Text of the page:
Oregon is the favorite to win the 2019-20 national championship, but the Ducks might not even win their conference title. That's how good the Pac-12 is expected to be at the top this season. And the league might not just be good -- it could be historic. The Pac-12 could be the first conference to have three teams as No. 1 seeds in the women's NCAA tournament.
In espnW's preseason bracketology, Oregon and Stanford are on the top line, and Oregon State is a projected No. 2 seed. UCLA checks in as a projected No. 3 seed and Arizona State is a No. 5. Even if it doesn't make history, the Pac-12 should be the nation's top conference in 2020.
While one conference has never had three No. 1 seeds in women's NCAA basketball, it has occurred twice in men's tournament history. In 2009, Louisville, Pittsburgh and UConn from the old Big East each earned top seeds. And just last season, Virginia, UNC and Duke were all No. 1 seeds out of the ACC.
Three times since the birth of the women's NCAA tournament in 1982 have there been two No. 1 seeds and a No. 2 seed from the same conference. It happened most recently in 2007, when Duke and North Carolina of the ACC earned No. 1 seeds and Maryland was a No. 2 (the Terrapins moved from the ACC to the Big Ten for the 2014-15 season). The same three teams were also lined up that way in 2006, and it was No. 2 seed Maryland that beat No. 1 Duke to win the national championship. In 1991, the SEC's Tennessee and Georgia were on the top line and LSU earned a No. 2 seed at a time when the tournament consisted of 48 teams.
That 2007 season is also the closest any league has come to three No. 1 seeds. Maryland was sixth in the RPI prior to tournament selection, played the nation's fourth-toughest schedule and didn't lose a nonconference game that season. But a combined 0-4 record against the Tar Heels and Blue Devils, and better résumés from Tennessee and UConn were too much to overcome.
That is exactly what each of the Pac-12 contenders for top seeds this year will have to avoid: losing too many games to the other league favorites. Oregon, Oregon State and Stanford each play each other twice in the regular season. Going 0-4 like that Terrapins team would be an undoing. And just playing that many games against one another makes it all the more difficult to get three No. 1 seeds. Someone has to lose, and every loss is one step further away from a No. 1 seed. So dominant nonconference seasons are a must, and avoiding upsets within the Pac-12 is also essential.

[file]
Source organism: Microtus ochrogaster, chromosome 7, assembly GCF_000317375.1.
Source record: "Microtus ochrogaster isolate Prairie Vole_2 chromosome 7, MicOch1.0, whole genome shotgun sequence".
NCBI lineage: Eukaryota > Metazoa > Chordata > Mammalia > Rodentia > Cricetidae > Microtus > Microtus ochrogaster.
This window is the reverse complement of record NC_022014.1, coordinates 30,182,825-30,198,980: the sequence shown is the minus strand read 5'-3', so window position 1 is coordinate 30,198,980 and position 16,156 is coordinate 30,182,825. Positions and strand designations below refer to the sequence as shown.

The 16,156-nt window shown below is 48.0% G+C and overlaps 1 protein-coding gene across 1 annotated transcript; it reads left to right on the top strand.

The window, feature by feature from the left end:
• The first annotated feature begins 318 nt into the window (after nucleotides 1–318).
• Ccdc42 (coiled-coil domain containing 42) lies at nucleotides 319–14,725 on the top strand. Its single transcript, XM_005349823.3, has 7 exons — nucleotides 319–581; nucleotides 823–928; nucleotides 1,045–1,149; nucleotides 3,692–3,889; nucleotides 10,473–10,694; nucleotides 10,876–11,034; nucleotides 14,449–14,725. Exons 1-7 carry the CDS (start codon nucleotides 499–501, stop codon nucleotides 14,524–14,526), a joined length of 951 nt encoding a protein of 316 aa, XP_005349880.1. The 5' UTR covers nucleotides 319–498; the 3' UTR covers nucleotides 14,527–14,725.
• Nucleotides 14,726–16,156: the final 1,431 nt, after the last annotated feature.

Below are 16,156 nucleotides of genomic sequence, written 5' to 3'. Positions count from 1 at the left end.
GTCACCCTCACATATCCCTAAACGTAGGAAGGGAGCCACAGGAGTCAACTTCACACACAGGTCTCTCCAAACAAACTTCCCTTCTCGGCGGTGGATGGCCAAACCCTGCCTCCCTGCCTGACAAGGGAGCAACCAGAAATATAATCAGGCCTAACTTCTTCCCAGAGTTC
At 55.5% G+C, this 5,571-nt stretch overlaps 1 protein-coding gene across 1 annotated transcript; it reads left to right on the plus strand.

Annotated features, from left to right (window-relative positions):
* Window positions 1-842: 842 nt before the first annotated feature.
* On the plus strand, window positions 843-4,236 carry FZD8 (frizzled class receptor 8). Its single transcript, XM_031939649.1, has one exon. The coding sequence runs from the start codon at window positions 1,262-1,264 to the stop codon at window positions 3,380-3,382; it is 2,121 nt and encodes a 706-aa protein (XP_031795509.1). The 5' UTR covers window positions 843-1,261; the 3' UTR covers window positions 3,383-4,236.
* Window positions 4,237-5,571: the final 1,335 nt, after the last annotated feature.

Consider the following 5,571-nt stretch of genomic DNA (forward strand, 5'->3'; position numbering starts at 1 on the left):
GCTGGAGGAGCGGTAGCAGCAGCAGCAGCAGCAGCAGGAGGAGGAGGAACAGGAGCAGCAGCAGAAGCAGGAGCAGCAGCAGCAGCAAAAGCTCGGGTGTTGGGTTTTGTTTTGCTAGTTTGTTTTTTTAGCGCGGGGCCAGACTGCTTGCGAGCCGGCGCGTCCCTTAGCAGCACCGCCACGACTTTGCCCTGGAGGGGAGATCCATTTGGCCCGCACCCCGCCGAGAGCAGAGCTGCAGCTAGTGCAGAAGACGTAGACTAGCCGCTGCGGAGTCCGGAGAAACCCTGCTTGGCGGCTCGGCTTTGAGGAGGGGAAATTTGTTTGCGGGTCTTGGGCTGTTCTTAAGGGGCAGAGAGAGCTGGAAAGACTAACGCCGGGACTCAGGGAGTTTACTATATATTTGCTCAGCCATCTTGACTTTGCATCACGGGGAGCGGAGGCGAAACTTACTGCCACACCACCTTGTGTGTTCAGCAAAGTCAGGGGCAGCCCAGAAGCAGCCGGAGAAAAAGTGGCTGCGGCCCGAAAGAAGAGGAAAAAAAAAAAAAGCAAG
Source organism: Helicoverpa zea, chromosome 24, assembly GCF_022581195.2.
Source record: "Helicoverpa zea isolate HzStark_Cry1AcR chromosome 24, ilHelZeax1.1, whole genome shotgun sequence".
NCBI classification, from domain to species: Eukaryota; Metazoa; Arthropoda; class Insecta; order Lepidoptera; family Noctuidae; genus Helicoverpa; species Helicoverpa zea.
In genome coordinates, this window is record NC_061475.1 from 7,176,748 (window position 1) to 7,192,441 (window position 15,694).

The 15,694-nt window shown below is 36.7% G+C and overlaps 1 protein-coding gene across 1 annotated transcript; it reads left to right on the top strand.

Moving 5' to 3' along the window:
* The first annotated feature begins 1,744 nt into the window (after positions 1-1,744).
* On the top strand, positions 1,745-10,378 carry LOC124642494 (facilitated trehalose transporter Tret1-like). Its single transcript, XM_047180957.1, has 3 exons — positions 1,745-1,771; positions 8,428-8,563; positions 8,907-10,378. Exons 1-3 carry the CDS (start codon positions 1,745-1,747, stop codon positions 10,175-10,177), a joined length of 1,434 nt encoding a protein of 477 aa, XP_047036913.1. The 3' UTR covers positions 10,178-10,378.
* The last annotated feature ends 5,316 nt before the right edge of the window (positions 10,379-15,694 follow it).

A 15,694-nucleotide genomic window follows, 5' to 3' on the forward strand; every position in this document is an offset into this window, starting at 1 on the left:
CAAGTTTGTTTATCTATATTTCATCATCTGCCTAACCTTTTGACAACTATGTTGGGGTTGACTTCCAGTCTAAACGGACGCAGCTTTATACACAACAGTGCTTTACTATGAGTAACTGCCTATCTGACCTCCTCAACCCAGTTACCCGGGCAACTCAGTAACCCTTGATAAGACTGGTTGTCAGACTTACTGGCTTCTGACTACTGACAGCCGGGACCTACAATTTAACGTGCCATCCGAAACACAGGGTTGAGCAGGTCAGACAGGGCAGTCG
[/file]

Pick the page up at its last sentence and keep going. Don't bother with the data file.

After that, it also comes down to which other teams are in the running for No. 1 seeds. Oregon has a firsthand opportunity to diminish UConn's hopes of returning to a No. 1 seed when the two play in Storrs in early February. The Huskies are a projected top seed right now, but that comes with an asterisk: If the NCAA doesn't grant Tennessee transfer Evina Westbrook a waiver to play immediately, UConn's chances of negotiating its typically tough nonconference schedule -- which also includes Notre Dame, Baylor and South Carolina -- are greatly diminished. Remember, the Huskies didn't beat either Baylor or Louisville last season, and that cost them a No. 1 seed. A similar scenario would open the door for a potential third Pac-12 team on the top line.
Other factors at play include someone pulling an upset or two over Maryland in the Big Ten, and for South Carolina, Texas A&M and Mississippi State to hand each other some losses in the SEC.
Oregon State, with a weaker nonconference schedule than Oregon or Stanford, can't afford a loss and probably needs to look dominant in the process. A trip to Miami in late November, a neutral-site game against BYU, and possible games against either DePaul or Missouri State in the Preseason WNIT are the toughest opponents on the Beavers' schedule before conference play begins. The RPI and strength of schedule metrics might not look No. 1 seed-worthy at that point, which makes an eight-day stretch in January -- Oregon State hosts Stanford and plays Oregon twice -- the defining week of the Beavers' regular season. As possibly the best team Scott Rueck has ever had in Corvallis, this would be the group to survive a stretch like that. Even going 2-1 in those games would be a huge boost and likely is necessary for a top seed.
UCLA could also challenge for the Pac-12 crown, and it's notable that Oregon, Oregon State and Stanford each play the Bruins just once. That will be another scheduling advantage for the top teams in a league that projects to have six overall in the NCAA tournament field but has some struggling programs in the bottom half. Stanford has the added benefit of facing the Arizona schools -- the league's other two predicted tournament teams -- only once. If the Cardinal can take care of the likes of Texas, Tennessee, Ohio State and Gonzaga in the nonconference and then loses only once each to Oregon and Oregon State, Stanford would be in good position for its first No. 1 seed since 2013.
The Pac-12 sent two teams to the Final Four and three to the Elite Eight in 2016, and it was the No. 1 RPI conference in 2017, but the league has never seen a season with as much anticipation or expectation as this one. History could be made come March, but even if it isn't, more eyes will be on Pac-12 basketball than ever before.